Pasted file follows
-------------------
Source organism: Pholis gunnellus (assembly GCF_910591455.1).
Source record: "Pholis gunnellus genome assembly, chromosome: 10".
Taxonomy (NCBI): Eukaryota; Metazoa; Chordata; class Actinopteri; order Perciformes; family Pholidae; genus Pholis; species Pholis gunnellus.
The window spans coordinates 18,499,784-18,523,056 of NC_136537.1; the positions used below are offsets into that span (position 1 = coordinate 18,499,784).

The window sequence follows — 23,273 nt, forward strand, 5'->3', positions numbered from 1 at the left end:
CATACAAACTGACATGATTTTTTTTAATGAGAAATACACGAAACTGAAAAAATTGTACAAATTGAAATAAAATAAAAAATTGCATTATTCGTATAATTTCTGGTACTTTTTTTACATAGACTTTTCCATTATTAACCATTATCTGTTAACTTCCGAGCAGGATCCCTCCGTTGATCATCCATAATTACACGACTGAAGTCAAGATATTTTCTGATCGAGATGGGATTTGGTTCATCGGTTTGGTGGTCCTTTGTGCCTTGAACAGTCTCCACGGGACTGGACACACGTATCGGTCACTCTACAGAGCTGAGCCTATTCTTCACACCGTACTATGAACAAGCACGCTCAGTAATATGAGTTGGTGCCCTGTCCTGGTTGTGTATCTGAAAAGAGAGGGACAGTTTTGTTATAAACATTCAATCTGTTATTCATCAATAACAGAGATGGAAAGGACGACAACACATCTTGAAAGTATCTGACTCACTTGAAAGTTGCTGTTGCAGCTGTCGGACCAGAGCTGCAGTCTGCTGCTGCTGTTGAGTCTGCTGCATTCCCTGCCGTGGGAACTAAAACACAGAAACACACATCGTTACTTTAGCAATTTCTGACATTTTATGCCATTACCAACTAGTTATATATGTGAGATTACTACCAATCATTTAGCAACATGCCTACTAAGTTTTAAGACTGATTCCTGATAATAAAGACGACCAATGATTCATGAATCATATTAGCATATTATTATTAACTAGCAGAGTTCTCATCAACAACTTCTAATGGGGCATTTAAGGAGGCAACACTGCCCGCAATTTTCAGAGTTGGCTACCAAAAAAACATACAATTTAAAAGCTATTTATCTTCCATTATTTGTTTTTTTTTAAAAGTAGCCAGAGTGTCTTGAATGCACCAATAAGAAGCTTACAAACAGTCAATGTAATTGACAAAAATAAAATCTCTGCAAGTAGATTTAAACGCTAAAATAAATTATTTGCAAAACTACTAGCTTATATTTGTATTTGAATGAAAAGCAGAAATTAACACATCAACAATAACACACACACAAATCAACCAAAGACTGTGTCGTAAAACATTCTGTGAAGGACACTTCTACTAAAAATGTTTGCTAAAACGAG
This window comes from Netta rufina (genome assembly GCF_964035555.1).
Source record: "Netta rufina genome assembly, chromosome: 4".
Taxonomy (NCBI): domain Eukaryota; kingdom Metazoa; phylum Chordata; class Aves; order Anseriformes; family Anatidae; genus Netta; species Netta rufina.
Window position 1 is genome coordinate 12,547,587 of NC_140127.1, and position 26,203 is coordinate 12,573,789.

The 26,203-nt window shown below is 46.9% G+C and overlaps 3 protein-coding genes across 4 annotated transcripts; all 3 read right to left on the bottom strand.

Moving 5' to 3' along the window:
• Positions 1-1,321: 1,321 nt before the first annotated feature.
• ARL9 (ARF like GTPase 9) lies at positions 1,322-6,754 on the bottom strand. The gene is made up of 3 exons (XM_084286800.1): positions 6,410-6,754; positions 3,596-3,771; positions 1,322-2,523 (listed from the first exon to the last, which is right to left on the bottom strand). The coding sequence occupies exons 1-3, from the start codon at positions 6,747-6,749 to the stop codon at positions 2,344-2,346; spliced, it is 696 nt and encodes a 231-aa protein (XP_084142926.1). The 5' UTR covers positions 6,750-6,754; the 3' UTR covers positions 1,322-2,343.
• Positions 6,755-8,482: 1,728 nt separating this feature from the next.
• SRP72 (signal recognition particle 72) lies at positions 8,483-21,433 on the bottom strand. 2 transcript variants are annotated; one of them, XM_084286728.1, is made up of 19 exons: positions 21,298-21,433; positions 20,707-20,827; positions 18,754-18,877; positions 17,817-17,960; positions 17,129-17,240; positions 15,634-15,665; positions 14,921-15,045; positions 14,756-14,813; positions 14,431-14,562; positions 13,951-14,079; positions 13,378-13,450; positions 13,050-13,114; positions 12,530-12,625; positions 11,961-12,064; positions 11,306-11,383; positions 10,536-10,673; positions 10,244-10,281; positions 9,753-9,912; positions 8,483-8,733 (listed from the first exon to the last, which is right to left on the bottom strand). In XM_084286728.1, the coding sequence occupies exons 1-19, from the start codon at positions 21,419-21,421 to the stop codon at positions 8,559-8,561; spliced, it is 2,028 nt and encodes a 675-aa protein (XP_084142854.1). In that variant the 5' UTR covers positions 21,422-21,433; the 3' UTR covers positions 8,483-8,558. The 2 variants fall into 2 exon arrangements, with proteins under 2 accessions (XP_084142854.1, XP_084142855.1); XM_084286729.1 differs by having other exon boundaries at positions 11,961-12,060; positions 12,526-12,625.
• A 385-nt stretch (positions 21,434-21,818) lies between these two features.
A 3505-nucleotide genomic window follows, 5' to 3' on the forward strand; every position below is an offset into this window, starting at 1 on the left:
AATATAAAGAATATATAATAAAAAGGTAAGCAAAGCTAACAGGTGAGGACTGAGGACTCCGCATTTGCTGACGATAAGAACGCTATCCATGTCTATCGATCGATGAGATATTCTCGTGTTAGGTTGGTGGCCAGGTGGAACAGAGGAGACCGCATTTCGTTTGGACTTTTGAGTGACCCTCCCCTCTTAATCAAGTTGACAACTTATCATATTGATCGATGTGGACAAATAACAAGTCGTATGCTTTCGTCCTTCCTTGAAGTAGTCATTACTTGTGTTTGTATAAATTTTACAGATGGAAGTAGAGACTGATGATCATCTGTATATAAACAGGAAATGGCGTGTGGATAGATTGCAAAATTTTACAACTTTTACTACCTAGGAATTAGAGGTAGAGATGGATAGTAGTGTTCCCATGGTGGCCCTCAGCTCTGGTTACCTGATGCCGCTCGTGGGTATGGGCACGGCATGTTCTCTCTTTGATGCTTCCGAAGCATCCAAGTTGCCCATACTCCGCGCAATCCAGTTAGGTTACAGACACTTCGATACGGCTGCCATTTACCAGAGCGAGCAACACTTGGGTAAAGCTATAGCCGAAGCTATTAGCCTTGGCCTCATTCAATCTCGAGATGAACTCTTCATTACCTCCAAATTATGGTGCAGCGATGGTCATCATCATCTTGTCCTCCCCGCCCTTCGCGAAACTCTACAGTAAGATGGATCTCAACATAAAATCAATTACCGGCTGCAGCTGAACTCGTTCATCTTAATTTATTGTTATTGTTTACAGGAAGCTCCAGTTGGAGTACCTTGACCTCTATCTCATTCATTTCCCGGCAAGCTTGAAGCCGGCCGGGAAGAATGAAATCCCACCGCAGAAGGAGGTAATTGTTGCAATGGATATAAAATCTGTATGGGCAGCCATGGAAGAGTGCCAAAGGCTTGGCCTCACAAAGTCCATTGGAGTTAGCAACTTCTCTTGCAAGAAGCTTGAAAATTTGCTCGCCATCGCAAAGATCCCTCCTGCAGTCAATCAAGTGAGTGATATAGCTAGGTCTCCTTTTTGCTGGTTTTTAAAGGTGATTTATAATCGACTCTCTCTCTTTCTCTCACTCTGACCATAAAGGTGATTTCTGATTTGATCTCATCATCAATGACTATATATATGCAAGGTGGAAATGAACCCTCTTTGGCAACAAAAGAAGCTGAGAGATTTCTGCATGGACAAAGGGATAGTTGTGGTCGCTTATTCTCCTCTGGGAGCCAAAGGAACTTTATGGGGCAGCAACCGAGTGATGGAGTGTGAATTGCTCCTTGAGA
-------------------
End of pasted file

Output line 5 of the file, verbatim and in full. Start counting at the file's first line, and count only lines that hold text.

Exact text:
The window sequence follows — 23,273 nt, forward strand, 5'->3', positions numbered from 1 at the left end: